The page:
• “Because potential evapotranspiration increases with temperature, anthropogenic climate change generally results in drier soils and often less runoff in the long term.”
  • “However, even though it happened prior to most of the current global warming, human activities exacerbated the dryness of the soil by the farming practices of the time.”
  • “Climate model simulations suggest that droughts lasting several years to decades occur naturally in the southwestern United States.”
  • “The Intergovernmental Panel on Climate Change Fifth Assessment Report (IPCC AR5)7 concluded “there is low confidence in detection and attribution of changes in (meteorological) drought over global land areas since the mid-20th century, owing to observational uncertainties and difficulties in distinguishing decadal-scale variability in drought from long-term trends.””
  • “…there is no detectable change in meteorolog-ical drought at the global scale.”

 

  • “…if a drought occurs, anthropo-genic temperature increases can exacerbate soil moisture deficits…”
  • “The absence of moisture during the 2011 Texas/Oklahoma drought and heat wave was found to be an event whose likelihood was enhanced by the La Niña state of the ocean, but the human interference in the climate system still doubled the chances of reaching such high temperatures.”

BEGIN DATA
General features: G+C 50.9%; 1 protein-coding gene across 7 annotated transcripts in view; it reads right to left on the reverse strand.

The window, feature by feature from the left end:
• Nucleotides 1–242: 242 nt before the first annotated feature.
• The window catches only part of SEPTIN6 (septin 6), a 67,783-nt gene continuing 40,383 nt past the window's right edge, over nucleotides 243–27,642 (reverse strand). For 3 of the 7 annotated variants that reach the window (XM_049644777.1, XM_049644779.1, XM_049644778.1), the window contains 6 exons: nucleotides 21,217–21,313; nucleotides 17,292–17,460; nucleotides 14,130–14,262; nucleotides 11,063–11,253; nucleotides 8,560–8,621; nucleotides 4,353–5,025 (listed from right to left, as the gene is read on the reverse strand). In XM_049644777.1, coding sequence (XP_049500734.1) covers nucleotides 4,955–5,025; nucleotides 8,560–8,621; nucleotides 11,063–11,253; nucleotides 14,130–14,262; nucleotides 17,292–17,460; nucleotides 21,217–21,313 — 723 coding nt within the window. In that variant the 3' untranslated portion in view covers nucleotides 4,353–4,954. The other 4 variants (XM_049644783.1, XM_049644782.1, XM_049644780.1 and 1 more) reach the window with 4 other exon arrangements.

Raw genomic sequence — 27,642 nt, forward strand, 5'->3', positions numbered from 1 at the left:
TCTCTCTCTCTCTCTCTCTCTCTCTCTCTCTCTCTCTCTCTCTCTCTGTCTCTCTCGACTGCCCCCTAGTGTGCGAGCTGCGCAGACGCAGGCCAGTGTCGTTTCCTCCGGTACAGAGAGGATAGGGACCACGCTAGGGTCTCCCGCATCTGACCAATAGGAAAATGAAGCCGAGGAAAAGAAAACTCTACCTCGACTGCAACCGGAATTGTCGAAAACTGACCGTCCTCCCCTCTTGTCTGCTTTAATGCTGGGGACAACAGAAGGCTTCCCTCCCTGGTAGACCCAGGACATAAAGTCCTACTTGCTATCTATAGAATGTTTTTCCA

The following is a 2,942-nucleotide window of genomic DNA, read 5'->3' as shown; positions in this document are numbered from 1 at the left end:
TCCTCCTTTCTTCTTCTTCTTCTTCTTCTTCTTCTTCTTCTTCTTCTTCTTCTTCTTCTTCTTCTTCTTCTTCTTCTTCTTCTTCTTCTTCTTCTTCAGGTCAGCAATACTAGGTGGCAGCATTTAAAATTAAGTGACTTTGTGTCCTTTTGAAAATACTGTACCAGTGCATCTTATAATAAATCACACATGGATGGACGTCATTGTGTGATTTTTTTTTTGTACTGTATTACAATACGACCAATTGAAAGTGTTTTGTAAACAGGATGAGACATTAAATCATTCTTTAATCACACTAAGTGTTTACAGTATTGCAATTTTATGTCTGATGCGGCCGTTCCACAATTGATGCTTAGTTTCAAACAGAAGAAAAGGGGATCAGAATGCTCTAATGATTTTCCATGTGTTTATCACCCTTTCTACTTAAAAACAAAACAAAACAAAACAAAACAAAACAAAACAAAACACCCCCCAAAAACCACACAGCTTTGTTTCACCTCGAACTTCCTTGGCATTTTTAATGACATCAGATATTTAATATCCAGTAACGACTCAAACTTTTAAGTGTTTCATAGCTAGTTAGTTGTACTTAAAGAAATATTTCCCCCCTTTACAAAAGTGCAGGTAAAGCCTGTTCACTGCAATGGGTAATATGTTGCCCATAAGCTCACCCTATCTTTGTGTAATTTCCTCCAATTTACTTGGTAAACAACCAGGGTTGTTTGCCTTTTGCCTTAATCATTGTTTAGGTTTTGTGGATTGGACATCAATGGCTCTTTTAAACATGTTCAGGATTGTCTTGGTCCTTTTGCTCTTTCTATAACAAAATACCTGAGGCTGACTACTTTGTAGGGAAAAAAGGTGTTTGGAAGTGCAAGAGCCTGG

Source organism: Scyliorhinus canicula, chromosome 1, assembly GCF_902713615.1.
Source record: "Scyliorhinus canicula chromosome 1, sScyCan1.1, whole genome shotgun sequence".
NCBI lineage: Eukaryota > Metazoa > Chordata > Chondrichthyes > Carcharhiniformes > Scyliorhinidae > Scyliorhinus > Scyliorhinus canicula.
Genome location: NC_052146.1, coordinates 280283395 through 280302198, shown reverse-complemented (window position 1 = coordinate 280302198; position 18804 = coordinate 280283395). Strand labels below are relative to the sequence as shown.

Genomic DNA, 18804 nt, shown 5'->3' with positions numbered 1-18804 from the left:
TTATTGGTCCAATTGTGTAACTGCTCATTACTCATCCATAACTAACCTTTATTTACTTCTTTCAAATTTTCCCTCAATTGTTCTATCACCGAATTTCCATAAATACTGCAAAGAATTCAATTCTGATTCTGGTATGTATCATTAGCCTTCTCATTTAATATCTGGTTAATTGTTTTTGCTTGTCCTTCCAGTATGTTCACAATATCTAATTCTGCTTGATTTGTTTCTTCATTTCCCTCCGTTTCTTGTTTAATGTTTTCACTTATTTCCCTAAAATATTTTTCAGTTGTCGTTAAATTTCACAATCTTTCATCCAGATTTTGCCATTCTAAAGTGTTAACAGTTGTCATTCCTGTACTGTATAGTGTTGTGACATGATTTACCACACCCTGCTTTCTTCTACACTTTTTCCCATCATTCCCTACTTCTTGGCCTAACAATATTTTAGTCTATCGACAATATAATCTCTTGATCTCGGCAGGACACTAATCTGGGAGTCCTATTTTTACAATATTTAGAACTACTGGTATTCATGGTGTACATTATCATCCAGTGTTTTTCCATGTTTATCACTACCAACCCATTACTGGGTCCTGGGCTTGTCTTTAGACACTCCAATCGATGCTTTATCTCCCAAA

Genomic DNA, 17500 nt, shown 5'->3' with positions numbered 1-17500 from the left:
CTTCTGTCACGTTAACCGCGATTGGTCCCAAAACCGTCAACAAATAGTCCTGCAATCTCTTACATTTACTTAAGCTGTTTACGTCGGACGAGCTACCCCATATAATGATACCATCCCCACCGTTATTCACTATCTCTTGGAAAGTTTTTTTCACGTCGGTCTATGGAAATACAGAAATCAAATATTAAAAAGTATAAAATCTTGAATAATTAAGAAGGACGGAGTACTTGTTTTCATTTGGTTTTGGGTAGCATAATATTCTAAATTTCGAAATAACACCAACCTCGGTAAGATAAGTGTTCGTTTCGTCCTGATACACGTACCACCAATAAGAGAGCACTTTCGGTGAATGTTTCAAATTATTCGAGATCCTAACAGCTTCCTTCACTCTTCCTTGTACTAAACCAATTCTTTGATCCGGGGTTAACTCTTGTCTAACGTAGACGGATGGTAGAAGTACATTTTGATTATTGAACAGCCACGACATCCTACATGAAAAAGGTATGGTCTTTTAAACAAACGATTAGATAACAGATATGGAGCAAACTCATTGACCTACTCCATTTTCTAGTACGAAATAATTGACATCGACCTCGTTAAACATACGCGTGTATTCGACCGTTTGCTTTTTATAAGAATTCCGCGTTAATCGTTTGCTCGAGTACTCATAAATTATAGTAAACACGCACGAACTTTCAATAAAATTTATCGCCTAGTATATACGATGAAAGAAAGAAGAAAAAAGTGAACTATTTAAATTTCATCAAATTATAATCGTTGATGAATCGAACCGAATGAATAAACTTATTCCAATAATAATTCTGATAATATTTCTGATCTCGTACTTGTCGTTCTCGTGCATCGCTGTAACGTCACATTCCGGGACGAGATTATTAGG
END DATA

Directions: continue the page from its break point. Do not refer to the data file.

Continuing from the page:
• “This raises the question, as yet unanswered, of whether droughts in the western United States are shifting from precipitation control to temperature control.”
  • “There is some evidence to support a relationship between mild winter and/or warm spring temperatures and drought occurrence…”
  • “Due to its simplicity, the PDSI has been criticized as being overly sensitive to higher temperatures and thus may exaggerate the human contribution to soil dryness.”

 

  • “Seager et al. analyzed climate model output directly, finding that precipitation minus evaporation in the southwestern United States is projected to experience significant decreases in surface water availability, leading to surface runoff decreases in California, Nevada, Texas, and the Colorado River headwaters even in the near term.”